Where have you seen momentum headed in Americana this year?
Even though there’s a lot of emphasis on Americana celebrating and carrying on musical tradition, it’s hardly a static genre. From the roots-soul sound of Alabama Shakes to the increasingly urbane approach of artists like Tift Merritt, here’s how two esteemed guest contributors and a CMT Edge regular interpreted the stylistic shifts they saw in 2012.
As you’d expect in Americana, some of last year’s finest work came from solo singer-songwriter types, not only John Fullbright but Tift Merritt and a back-in-action Iris Dement, too. But I also saw a lot of attention shift toward duos and bands.
The musical spouses in Shovels & Rope and Whitehorse got further together than they had apart. And all those sing-along string bands threw a brighter spotlight on their collective energy, crowd-friendly sounds and crescendoing dynamics.
Americana Grammy nominations aren’t always a reliable reflection of who or what has impacted the genre in a given year. But this particular Grammy slate actually illuminates where the action was in 2012. In addition to Fullbright’s nomination, three of the albums in the running are from folk-rock bands (the Avett Brothers, the Lumineers and Mumford & Sons) and the other is from a master of intelligent, bodily expression who seldom does her own writing (Bonnie Raitt).
Raitt is pretty much the archetype when it comes to performers who join the suppleness and sensuality of R&B-based traditions with the substance of lyrically-sophisticated songwriting. Not only was there a revival of interest in her work last year, but Alabama Shakes found their own way to unite those disparate performing impulses in the garage-rocking roots-soul sound heard ‘round the world.
I can’t help but see a connection between all this and the albums Shemekia Copeland and Janiva Magness released in 2012. They’re blues singers by billing, yet they found material in the catalogs of Americana luminaries like Lucinda Williams, Shelby Lynne and Buddy and Julie Miller.
Both the rise of bands and the influx of the blues made for a very different listening experience — a more physically engaged and immersive one.
(Hight writes for CMT Edge, The Nashville Scene, Nashville Public Radio, American Songwriter and Relix.)
There’s a lot of insurgent talent in the field, pushing the boundaries — though not necessarily in overtly rebellious ways. Commercially successful folk-rockers like the Avetts and the Lumineers boisterously bash away some of the overly reverential aura surrounding the field. John Fullbright and J.D. McPherson, both Oklahomans, reminded me of elders like the Blasters and Dwight Yoakam in the way they adopted but also kicked new life into familiar forms.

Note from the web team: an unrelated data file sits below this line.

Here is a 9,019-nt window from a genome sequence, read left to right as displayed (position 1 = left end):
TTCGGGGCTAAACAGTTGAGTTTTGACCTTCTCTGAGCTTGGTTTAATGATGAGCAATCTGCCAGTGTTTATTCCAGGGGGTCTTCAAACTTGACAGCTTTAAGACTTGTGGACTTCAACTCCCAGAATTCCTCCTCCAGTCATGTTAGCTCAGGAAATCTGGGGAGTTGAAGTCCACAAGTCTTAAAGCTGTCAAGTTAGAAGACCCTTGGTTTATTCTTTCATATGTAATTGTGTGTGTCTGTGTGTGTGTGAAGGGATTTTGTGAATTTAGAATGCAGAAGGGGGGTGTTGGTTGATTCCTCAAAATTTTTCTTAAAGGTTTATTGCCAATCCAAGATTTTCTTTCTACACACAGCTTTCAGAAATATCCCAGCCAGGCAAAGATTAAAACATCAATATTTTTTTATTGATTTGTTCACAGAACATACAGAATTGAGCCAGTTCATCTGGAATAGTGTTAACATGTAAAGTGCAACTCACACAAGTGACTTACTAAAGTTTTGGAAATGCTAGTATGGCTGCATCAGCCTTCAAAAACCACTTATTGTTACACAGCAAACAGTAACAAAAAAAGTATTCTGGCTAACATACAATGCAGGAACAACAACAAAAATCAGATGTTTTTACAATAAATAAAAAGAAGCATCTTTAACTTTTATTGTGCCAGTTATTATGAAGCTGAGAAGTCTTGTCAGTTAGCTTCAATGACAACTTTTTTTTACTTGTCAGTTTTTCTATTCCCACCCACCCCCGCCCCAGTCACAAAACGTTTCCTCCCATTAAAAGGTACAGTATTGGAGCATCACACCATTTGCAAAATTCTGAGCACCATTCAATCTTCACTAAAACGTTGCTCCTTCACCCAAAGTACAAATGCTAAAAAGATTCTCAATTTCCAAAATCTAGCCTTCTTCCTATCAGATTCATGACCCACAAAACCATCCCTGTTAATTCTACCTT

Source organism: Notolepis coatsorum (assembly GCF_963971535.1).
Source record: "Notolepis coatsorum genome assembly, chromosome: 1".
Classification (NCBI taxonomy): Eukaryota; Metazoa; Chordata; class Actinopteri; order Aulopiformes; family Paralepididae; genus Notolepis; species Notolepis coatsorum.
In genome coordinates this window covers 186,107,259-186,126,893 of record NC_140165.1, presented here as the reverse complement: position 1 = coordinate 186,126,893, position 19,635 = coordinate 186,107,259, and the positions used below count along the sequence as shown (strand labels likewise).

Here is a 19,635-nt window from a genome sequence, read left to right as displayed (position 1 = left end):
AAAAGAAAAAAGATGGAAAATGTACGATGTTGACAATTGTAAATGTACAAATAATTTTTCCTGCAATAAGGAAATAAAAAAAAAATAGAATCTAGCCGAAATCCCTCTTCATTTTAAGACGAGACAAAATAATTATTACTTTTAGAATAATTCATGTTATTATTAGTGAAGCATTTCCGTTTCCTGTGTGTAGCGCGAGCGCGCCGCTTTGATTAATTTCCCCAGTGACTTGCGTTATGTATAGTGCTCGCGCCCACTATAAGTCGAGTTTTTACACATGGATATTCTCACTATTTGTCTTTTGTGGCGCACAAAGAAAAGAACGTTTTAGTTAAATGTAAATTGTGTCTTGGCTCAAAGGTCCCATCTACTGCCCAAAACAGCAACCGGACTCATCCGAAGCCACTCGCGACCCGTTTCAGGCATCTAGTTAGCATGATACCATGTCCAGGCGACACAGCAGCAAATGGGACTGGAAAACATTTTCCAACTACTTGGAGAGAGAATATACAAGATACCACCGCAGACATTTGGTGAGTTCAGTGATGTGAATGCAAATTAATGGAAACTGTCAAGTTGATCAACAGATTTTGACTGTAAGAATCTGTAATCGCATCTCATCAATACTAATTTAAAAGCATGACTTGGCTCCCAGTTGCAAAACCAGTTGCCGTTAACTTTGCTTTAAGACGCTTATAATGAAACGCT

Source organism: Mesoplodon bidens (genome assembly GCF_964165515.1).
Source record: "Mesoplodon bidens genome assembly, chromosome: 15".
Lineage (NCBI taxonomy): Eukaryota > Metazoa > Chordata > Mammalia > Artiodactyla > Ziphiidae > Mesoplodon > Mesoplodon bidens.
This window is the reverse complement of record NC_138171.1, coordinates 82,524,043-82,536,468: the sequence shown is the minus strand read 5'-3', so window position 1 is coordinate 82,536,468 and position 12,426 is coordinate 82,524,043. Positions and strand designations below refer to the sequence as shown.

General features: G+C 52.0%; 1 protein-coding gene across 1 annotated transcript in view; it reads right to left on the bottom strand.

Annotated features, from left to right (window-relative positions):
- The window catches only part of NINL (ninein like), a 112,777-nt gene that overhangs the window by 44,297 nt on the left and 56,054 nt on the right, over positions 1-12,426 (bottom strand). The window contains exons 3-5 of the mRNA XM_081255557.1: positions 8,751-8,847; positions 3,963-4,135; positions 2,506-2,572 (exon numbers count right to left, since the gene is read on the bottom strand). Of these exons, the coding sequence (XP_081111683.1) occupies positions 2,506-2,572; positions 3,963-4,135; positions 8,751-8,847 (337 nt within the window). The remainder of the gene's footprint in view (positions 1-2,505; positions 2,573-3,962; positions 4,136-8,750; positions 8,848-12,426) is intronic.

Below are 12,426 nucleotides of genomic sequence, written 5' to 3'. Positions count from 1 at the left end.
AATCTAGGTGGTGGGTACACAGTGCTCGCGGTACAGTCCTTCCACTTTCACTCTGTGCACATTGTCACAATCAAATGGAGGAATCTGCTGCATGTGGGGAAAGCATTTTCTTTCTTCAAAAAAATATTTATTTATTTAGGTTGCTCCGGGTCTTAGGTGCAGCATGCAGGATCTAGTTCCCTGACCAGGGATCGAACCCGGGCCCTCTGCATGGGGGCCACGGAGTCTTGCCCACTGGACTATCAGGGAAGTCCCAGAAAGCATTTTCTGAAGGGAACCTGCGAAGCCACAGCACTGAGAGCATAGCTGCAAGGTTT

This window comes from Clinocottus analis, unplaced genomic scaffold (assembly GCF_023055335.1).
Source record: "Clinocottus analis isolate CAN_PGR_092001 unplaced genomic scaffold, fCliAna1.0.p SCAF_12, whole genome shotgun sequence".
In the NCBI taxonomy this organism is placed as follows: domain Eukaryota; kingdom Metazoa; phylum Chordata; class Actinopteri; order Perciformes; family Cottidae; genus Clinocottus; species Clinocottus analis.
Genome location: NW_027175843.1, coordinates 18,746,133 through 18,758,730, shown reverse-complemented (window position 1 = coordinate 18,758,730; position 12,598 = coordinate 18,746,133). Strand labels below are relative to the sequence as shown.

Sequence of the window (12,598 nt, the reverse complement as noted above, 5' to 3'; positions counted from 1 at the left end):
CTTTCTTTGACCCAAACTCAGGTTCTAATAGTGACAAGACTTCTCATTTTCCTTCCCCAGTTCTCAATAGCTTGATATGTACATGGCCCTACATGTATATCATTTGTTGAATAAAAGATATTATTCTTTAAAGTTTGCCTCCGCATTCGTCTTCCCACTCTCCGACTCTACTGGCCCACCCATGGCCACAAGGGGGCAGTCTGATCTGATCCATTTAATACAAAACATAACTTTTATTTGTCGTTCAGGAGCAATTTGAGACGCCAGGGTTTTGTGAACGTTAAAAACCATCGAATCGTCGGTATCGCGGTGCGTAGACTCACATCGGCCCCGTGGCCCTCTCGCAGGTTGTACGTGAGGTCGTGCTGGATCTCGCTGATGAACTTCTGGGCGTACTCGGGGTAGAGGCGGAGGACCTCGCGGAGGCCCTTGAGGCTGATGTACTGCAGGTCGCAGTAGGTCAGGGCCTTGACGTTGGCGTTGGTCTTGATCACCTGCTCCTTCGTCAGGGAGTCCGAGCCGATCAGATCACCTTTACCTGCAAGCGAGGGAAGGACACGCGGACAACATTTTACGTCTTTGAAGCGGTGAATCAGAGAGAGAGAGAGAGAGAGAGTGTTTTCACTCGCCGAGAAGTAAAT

Alabama Shakes, a band as Americana as it gets without easily fitting into the scene’s usual molds, not only made clear how important soul is to this subgenre, it also reminded us that rocking out is not a sin. Chris Thile, who’s been reshaping bluegrass in amazing ways for a while now, won a MacArthur Fellowship, and along with his current band Punch Brothers and his former Nickel Creek bandmate Sara Watkins, continued to expand the ways that bluegrass can be both pop and avant-garde.
Shovels & Rope and Hurray for the Riff Raff reinjected buskers’ energy into the Americana sound. And in different ways, Angel Olsen, Sallie Ford and Kelly Hogan strongly reimagined what a woman performer can do, defying the sometimes confining girl-in-vintage-gingham stereotype. Most of these artists are fairly young, and they’re renewing Americana’s self-definition.
(Powers is a critic for NPR Music.)
With Mumford & Sons’ mammoth album sales, the Lumineers’ breakout success and the Avett Brothers’ Gap commercial, 2012 was the Year of the Earnest Neo-Folk Band. Those events, along with the attendance records set at this year’s Americana Festival, point to the genre’s growing popularity. In addition, Americana mainstays Tift Merritt and Justin Townes Earle released the most polished records of their careers.
Even so, it’s doubtful that Americana will make the permanent leap to the mainstream. Mumford & Sons aside, as a whole, the Americana genre (thankfully) lacks the bombast of commercial music. The bands above signify the genre’s increasingly urbane sound, and that’s something I think will continue whether or not Americana’s mainstream popularity continues to grow.
(Thanki writes for Engine 145, M Music & Musicians and Bluegrass Unlimited.)